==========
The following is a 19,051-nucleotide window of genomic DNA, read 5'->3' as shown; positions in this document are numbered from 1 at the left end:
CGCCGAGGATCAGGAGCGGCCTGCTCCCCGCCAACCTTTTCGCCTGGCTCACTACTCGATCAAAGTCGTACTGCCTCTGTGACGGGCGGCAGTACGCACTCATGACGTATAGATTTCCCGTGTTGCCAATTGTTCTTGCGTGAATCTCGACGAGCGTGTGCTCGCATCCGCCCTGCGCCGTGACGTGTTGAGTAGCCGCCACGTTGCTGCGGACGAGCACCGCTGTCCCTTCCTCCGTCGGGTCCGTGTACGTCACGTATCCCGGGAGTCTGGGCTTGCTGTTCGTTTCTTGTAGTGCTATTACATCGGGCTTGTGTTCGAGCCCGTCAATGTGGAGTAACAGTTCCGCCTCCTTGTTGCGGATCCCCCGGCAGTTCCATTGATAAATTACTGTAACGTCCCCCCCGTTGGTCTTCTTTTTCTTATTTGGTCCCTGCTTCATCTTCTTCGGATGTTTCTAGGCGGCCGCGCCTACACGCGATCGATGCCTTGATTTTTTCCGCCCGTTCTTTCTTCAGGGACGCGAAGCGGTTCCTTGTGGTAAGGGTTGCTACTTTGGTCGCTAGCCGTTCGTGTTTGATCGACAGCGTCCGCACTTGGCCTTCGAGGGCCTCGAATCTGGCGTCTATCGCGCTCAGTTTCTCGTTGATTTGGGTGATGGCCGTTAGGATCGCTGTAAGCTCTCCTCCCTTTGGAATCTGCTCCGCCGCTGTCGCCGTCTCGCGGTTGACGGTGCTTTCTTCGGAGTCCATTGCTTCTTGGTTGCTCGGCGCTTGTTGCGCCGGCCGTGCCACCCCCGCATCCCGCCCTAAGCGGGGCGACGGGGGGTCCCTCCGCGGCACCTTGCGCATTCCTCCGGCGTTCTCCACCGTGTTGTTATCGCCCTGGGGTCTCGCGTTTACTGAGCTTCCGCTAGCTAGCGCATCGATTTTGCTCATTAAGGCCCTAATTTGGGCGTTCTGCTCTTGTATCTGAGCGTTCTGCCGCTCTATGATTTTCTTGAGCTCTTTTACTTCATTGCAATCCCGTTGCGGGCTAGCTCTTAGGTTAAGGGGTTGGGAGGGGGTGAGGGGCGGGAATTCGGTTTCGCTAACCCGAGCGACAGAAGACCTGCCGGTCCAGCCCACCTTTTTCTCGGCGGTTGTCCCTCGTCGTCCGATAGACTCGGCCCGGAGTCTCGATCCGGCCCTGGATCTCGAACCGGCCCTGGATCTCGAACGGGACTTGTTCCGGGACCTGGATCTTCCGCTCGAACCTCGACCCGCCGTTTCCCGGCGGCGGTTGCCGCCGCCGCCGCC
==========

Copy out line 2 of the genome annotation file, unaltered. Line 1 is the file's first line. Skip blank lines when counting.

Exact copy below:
CGCCGAGGATCAGGAGCGGCCTGCTCCCCGCCAACCTTTTCGCCTGGCTCACTACTCGATCAAAGTCGTACTGCCTCTGTGACGGGCGGCAGTACGCACTCATGACGTATAGATTTCCCGTGTTGCCAATTGTTCTTGCGTGAATCTCGACGAGCGTGTGCTCGCATCCGCCCTGCGCCGTGACGTGTTGAGTAGCCGCCACGTTGCTGCGGACGAGCACCGCTGTCCCTTCCTCCGTCGGGTCCGTGTACGTCACGTATCCCGGGAGTCTGGGCTTGCTGTTCGTTTCTTGTAGTGCTATTACATCGGGCTTGTGTTCGAGCCCGTCAATGTGGAGTAACAGTTCCGCCTCCTTGTTGCGGATCCCCCGGCAGTTCCATTGATAAATTACTGTAACGTCCCCCCCGTTGGTCTTCTTTTTCTTATTTGGTCCCTGCTTCATCTTCTTCGGATGTTTCTAGGCGGCCGCGCCTACACGCGATCGATGCCTTGATTTTTTCCGCCCGTTCTTTCTTCAGGGACGCGAAGCGGTTCCTTGTGGTAAGGGTTGCTACTTTGGTCGCTAGCCGTTCGTGTTTGATCGACAGCGTCCGCACTTGGCCTTCGAGGGCCTCGAATCTGGCGTCTATCGCGCTCAGTTTCTCGTTGATTTGGGTGATGGCCGTTAGGATCGCTGTAAGCTCTCCTCCCTTTGGAATCTGCTCCGCCGCTGTCGCCGTCTCGCGGTTGACGGTGCTTTCTTCGGAGTCCATTGCTTCTTGGTTGCTCGGCGCTTGTTGCGCCGGCCGTGCCACCCCCGCATCCCGCCCTAAGCGGGGCGACGGGGGGTCCCTCCGCGGCACCTTGCGCATTCCTCCGGCGTTCTCCACCGTGTTGTTATCGCCCTGGGGTCTCGCGTTTACTGAGCTTCCGCTAGCTAGCGCATCGATTTTGCTCATTAAGGCCCTAATTTGGGCGTTCTGCTCTTGTATCTGAGCGTTCTGCCGCTCTATGATTTTCTTGAGCTCTTTTACTTCATTGCAATCCCGTTGCGGGCTAGCTCTTAGGTTAAGGGGTTGGGAGGGGGTGAGGGGCGGGAATTCGGTTTCGCTAACCCGAGCGACAGAAGACCTGCCGGTCCAGCCCACCTTTTTCTCGGCGGTTGTCCCTCGTCGTCCGATAGACTCGGCCCGGAGTCTCGATCCGGCCCTGGATCTCGAACCGGCCCTGGATCTCGAACGGGACTTGTTCCGGGACCTGGATCTTCCGCTCGAACCTCGACCCGCCGTTTCCCGGCGGCGGTTGCCGCCGCCGCCGCC